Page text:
Birth of a National MLS? Meet Zillow . . .

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Tim Maitski of the Atlanta Report predicts that internet powerhouse Zillow might creep into the national scene to become a replacement for the MLS (Multiple Listing Service) operated by the National Association of Realtors (NAR).

According to Maitski:

Zillow has the potential to be the standard national MLS system open and free to anyone and everyone. They just introduced a free listing system as a new feature. If they can entice a critical mass of people to put their listings into their system, then it will be a must for everyone who wants to sell a home.

I have a feeling they might have a hard time convincing all the Realtors to put their listings on there but their system is so easy to use that the sellers could very easily do it themselves. So the challenge to Zillow will be to try to become a household name. They seem to be getting a lot of free press lately so it might not be that difficult. In a few years if your home isn’t listed on Zillow it will be the same as someone without email or a cell phone.

I agree with Tim that the company with the best chance of succeeding with a national online MLS is Zillow. Over a year ago, I proposed creating a national online MLS. Since then, states like Maine have taken steps towards breaking down the NAR monopoly over MLSs, but the Zillow news is a breakthorugh.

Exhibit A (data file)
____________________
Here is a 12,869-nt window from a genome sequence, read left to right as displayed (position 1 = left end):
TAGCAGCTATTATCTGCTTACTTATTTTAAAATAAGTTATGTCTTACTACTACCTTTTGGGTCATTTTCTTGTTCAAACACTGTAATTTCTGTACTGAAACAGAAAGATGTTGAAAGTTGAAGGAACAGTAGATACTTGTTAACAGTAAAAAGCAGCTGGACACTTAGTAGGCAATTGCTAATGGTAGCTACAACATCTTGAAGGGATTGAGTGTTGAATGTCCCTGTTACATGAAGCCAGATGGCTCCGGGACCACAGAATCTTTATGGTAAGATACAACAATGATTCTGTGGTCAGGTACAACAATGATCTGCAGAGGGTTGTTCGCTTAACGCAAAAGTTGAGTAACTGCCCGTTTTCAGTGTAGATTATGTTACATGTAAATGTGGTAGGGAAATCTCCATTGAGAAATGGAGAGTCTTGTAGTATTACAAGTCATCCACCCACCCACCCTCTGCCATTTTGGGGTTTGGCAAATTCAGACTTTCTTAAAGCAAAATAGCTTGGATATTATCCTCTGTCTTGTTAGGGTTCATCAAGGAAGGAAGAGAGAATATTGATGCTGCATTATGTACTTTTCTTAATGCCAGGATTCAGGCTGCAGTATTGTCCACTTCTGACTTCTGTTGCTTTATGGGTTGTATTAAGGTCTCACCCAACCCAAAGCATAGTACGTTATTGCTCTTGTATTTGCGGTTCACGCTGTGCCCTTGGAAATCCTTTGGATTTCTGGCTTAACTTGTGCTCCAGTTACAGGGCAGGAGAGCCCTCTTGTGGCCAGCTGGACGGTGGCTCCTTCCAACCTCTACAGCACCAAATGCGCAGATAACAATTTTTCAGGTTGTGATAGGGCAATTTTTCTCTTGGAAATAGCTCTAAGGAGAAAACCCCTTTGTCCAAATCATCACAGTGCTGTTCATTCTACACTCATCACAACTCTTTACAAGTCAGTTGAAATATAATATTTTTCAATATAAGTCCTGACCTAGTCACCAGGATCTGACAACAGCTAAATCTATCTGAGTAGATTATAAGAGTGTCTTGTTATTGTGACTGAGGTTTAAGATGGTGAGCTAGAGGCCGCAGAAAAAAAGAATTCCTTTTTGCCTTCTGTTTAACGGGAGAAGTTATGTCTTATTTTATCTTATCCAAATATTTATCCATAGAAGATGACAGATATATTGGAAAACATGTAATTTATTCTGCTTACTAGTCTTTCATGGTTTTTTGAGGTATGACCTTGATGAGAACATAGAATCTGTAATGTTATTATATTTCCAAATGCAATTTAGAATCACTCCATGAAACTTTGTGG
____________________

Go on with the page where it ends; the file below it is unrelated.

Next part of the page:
zillow national mls

I noticed earlier today that Zillow was now allowing realtors or homeowners to list their properties for sale. Since I’m currently selling one of my properties, I decided to give it a try and list on Zillow. It was very easy to do. The site is well planned out and the properties for sale addition will certainly raise the stakes for Zillow, but there are quite a few things which make me somewhat nervous. I’ll discuss the most important one, security.

Security Problems

The only security check to determine if you are the actual owner of the property is a dropdown list of names. You have to pick who the real owner of the property is, which takes 3 seconds to find out using public records. I could very easily just list a few homes for sale in my neighborhood on Zillow, theoretically raise the comparable prices for my property, then list my home and trick users into paying a premium. People believe what they see, which makes this “scam” an easy one. Trouble makers could easily game the system in its current form and harm innocent property owners.

At this point, it is still early in the process. Zillow could fix the security issues and other problems and grow to become a true giant – the National MLS. On the other hand, it might just continue to churn along, and sit amongst the crowd of other MLS coulda-beens. I guess we’ll soon find out!

About Author

Joshua Dorkin

Joshua Dorkin (@jrdorkin, Google+) founded BiggerPockets.com when he saw a need for free, trustworthy information about real estate investing online. Over the past 12 years, Josh has grown the site from self-funded hobby to full-time job and passion. Today, BiggerPockets brings together over 600,000 members, housing the world’s largest library of real estate content, iTunes’ #1 real estate podcast, and an array of analysis tools, all geared toward helping users succeed.